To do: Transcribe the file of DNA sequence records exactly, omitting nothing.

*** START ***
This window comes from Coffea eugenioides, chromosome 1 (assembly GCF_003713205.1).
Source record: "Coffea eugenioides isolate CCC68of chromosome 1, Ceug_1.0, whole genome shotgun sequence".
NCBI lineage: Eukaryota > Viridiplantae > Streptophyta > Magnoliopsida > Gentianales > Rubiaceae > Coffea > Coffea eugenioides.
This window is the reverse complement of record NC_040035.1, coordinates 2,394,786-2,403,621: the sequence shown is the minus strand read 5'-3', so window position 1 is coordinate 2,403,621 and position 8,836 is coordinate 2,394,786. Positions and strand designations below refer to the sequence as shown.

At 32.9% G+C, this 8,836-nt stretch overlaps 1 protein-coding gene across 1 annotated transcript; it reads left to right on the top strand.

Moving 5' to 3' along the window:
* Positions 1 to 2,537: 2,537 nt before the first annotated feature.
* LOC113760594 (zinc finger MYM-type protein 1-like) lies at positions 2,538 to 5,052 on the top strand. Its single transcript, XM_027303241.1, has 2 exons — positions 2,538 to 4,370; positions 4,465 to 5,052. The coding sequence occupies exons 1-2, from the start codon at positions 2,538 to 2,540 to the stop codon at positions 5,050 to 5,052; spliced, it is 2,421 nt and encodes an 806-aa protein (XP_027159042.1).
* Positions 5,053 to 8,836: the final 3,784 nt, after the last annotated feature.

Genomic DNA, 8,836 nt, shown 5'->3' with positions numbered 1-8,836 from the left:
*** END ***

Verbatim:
This window comes from Coffea eugenioides, chromosome 1 (assembly GCF_003713205.1).
Source record: "Coffea eugenioides isolate CCC68of chromosome 1, Ceug_1.0, whole genome shotgun sequence".
NCBI lineage: Eukaryota > Viridiplantae > Streptophyta > Magnoliopsida > Gentianales > Rubiaceae > Coffea > Coffea eugenioides.
This window is the reverse complement of record NC_040035.1, coordinates 2,394,786-2,403,621: the sequence shown is the minus strand read 5'-3', so window position 1 is coordinate 2,403,621 and position 8,836 is coordinate 2,394,786. Positions and strand designations below refer to the sequence as shown.

At 32.9% G+C, this 8,836-nt stretch overlaps 1 protein-coding gene across 1 annotated transcript; it reads left to right on the top strand.

Moving 5' to 3' along the window:
* Positions 1 to 2,537: 2,537 nt before the first annotated feature.
* LOC113760594 (zinc finger MYM-type protein 1-like) lies at positions 2,538 to 5,052 on the top strand. Its single transcript, XM_027303241.1, has 2 exons — positions 2,538 to 4,370; positions 4,465 to 5,052. The coding sequence occupies exons 1-2, from the start codon at positions 2,538 to 2,540 to the stop codon at positions 5,050 to 5,052; spliced, it is 2,421 nt and encodes an 806-aa protein (XP_027159042.1).
* Positions 5,053 to 8,836: the final 3,784 nt, after the last annotated feature.

Genomic DNA, 8,836 nt, shown 5'->3' with positions numbered 1-8,836 from the left: